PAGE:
3 to read: The media masters of Facebook (you’ve never heard of) | Gawker postmortems | 98 things Facebook knows about you

  1. The masters of Facebook’s political-media machine (and you’ve never heard of them): A fascinating peek at a thriving subculture of sites that are doing extremely well at getting their political messages in front of you. These are the real masters of using Facebook. And you’ve never heard of them. From the NYT mag’s John Herrman, and with a cool hedline too: “Inside Facebook’s (Totally Insane, Unintentionally Gigantic, Hyperpartisan) Political-Media Machine.”
  2. Two interesting Gawker postmortems: Never mind Peter Thiel. Gawker killed itself. “Gawker has inspired plenty of laudatory eulogies, which is interesting, since it primarily traded in muck.” A blistering takedown of the site by Simon Dumenco of AdvertisingAge. And Some questions for those who are cheering Gawker’s demise: Hard, sobering questions about what this means for newsrooms in the future, like Who’s next? An ugly legal chapter may be opening up against the news industry. By Trevor Timm for Freedom of the Press Foundation.
  3. Facebook knows *what* about me?: Everyone knows that Facebook knows a lot about its users. But here are some specifics — 98 data points (sometimes wrong) that Facebook knows about you and uses for ad targeting. Alls I can say is: Yikes. Great story by the WaPo’s Caitlin Dewey.

Matt Carroll runs the Future of News initiative at the MIT Media Lab.

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3 to read: What makes Steve Bannon tick | All about shield laws | RIP, John McLaughlin

By Matt Carroll <@MattatMIT>

Aug. 23, 2016: Cool stuff about journalism, once a week. Get notified via email? Subscribe: 3toread (at) gmail.com.

  1. The most “dangerous political operative in America” is at Trump’s side: In a seismic shift last week, Trump shook up his campaign staff, bringing on board Breitbart’s Steve Bannon. Bloomberg’s Joshua Green wrote a fascinating take on Bannon, with this sub hed: “”Steve Bannon runs the new vast right-wing conspiracy — and he wants to take down both Hillary Clinton and Jeb Bush.” It’s a year old feature, but still offers fascinating insight into what makes Bannon tick.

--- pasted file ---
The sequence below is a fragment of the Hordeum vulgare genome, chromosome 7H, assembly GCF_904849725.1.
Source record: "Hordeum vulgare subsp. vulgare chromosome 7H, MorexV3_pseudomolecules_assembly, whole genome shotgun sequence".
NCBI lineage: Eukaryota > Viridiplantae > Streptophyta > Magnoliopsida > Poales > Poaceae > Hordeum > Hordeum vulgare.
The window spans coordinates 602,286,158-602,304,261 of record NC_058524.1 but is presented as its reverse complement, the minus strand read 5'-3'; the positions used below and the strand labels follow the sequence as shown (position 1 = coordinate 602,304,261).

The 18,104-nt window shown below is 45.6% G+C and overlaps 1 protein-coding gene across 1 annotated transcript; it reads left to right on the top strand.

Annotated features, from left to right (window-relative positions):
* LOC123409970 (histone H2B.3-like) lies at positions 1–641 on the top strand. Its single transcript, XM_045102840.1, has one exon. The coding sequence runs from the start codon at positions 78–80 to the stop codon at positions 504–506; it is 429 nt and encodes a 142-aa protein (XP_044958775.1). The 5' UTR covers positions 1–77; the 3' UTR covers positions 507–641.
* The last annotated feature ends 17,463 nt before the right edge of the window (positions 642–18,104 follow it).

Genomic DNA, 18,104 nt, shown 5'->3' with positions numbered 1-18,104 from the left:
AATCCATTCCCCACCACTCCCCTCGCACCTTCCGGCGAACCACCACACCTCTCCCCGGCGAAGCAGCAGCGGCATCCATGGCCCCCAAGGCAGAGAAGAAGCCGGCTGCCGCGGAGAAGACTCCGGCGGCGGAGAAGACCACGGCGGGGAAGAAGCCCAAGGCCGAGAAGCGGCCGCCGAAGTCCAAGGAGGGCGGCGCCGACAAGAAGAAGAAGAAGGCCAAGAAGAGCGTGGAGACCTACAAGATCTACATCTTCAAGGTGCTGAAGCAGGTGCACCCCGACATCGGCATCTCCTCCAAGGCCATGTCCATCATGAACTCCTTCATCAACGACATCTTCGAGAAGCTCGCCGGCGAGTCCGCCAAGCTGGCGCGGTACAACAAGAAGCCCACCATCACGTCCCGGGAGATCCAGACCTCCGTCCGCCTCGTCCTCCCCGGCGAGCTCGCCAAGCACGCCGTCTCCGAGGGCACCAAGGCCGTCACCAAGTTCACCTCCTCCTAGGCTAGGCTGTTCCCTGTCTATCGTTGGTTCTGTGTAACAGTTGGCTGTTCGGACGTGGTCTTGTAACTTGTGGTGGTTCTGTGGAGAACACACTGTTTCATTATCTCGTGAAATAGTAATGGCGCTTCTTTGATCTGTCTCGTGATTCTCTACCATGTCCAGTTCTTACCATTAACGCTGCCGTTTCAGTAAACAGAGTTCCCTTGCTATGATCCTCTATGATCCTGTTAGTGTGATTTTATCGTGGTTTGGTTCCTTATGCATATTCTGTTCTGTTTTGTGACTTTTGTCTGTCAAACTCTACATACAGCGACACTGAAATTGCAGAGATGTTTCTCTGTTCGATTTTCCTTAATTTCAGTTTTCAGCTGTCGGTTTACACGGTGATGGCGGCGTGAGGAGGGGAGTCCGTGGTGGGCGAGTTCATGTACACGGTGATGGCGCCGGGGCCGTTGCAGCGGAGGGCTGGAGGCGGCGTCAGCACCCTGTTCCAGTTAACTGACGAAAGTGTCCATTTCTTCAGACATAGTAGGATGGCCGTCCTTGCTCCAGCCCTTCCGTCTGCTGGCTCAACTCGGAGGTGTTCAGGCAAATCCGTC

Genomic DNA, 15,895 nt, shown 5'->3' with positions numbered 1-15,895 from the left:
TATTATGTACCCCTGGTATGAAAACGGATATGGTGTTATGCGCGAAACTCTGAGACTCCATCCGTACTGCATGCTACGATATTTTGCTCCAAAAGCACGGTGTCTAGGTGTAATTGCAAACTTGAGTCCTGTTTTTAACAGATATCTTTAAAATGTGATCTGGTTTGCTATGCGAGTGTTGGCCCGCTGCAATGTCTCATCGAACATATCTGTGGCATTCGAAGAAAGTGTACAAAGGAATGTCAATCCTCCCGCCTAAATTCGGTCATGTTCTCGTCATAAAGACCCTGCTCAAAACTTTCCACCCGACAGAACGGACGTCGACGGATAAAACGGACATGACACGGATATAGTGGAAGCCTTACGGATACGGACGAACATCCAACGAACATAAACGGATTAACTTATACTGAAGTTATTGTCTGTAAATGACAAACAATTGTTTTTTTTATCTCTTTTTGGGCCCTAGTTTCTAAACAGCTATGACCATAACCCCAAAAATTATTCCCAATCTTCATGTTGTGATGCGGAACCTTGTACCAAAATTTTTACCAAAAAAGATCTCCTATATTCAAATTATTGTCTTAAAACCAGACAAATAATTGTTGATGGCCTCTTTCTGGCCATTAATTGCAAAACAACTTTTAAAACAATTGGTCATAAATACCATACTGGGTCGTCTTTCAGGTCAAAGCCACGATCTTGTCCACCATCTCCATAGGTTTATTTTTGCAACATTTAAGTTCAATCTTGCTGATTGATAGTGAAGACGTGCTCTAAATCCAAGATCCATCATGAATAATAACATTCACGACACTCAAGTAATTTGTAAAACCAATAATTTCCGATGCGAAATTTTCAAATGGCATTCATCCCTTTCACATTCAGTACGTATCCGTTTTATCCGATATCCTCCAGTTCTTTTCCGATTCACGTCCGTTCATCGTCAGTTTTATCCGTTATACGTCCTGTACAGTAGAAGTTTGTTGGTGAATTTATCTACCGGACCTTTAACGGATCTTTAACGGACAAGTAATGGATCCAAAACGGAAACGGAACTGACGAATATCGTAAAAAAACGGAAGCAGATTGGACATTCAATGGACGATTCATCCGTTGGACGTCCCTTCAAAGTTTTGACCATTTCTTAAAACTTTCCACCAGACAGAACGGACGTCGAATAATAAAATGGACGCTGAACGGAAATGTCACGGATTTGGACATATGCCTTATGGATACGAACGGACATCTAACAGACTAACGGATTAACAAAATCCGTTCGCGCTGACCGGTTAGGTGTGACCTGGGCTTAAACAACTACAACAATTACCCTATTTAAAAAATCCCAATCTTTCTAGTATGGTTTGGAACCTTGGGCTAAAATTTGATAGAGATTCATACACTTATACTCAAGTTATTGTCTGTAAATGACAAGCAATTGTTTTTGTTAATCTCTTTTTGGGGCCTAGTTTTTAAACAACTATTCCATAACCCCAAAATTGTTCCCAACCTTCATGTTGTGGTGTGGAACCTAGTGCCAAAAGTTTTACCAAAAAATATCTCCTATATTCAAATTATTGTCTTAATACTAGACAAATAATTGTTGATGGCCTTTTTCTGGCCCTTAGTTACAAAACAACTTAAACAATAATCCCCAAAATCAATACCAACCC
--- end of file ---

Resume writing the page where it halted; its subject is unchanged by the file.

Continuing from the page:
2. Shield laws & journalist’s privilege: Welcome to the incredibly confusing and complicated world of journalism shield laws, where protection for reporters ranges from OK to pathetic, depending on the type of case and where you work. Jonathan Peters of Columbia Jrn Review pens “what every reporter should know about shield laws.” Informative.
  3. RIP, John McLaughlin, provocateur of public affairs TV: John McLaughlin’s TV career spanned decades; his influence as host of The McLaughlin Group was legendary. His bellow — “Wronnng!” — became a catchphrase. A wonderful obit by Erik Wemple of the Washington Post on one of journalism’s stars from a fast vanishing era.

Bonus: Deepstream turns the chaos of livestreams into curated order: Livestreams are popular — whether it’s a revolt in Turkey or a house fire across town, people are increasingly tuning in. But livestreams pose problems — for instance, context is usually lacking and it can be difficult to find the stream you want. Deepstream aims to tame all that. And they are looking for media partners. (Transparency alert: I’m hopelessly conflicted, as I’m helping Gordon Mangum, the founder. Still, it’s cool.)

How not to respond to John Oliver | Understanding Medium | 10 common data mistakes

  • How not to respond to John Oliver’s ode to local newspapers: John Oliver created a hilarious — and thoughtful — video on the importance of journalism. Was it cheeky? Heck, yeah. It’s John Oliver, after all. But at its heart it presented a serious defense of journalism. So what does the president of the Newspaper Association of America do? Trashes Oliver. Not smart. Margaret Sullivan, the media columnist for the Washington Post, takes the guy over the coals. A fun read.
  • Understanding Medium as a tool for publishing: Medium is becoming a major player as a platform that publishers are eager to use. What’s its secret? Its incredible network that connects writers, readers, and ideas. John Battelle interviews founder Ev Williams on building a networked platform for publishing.
  • How to avoid 10 common mistakes in data reporting: I’m not a huge fan of listicles because they tend to be so click-baity. But this is an exception. Sean Mussenden of the University of Maryland’s Capital News Service gives good advice for anyone interested in using data for a story. Good for newbies and veterans. eg: Don’t overestimate the meaning of your data.

BONUS: NewsPix helps digital newsrooms reinforce their brand: NewsPix is a free, open-source tool that presents a stream of news photos to readers. The Chrome extension is now open to any newsroom developer who’s interested. So dive right in. Asahi Shimbun, one of the world’s largest news organizations, just started using it. (Transparency alert: I helped develop NewsPix with my partner, Catherine D’Ignazio, a professor at Emerson College.)

3 to read projects

NewsPix: A cool tool for newsrooms that shows a stream of news photos  to readers, which helps to raise brand awareness and increase engagement. More information here, and this is the download for the Keene (N.H.) Sentinel. Emerson Professor Catherine D’Ignazio and I encourage interested newsrooms to reach out to us if you are interested in testing NewsPix.

FOLD.cm: A fascinating storytelling platform that encourages the use of contextualized information that can range from text to video, from maps to pictures. Free and easy to use.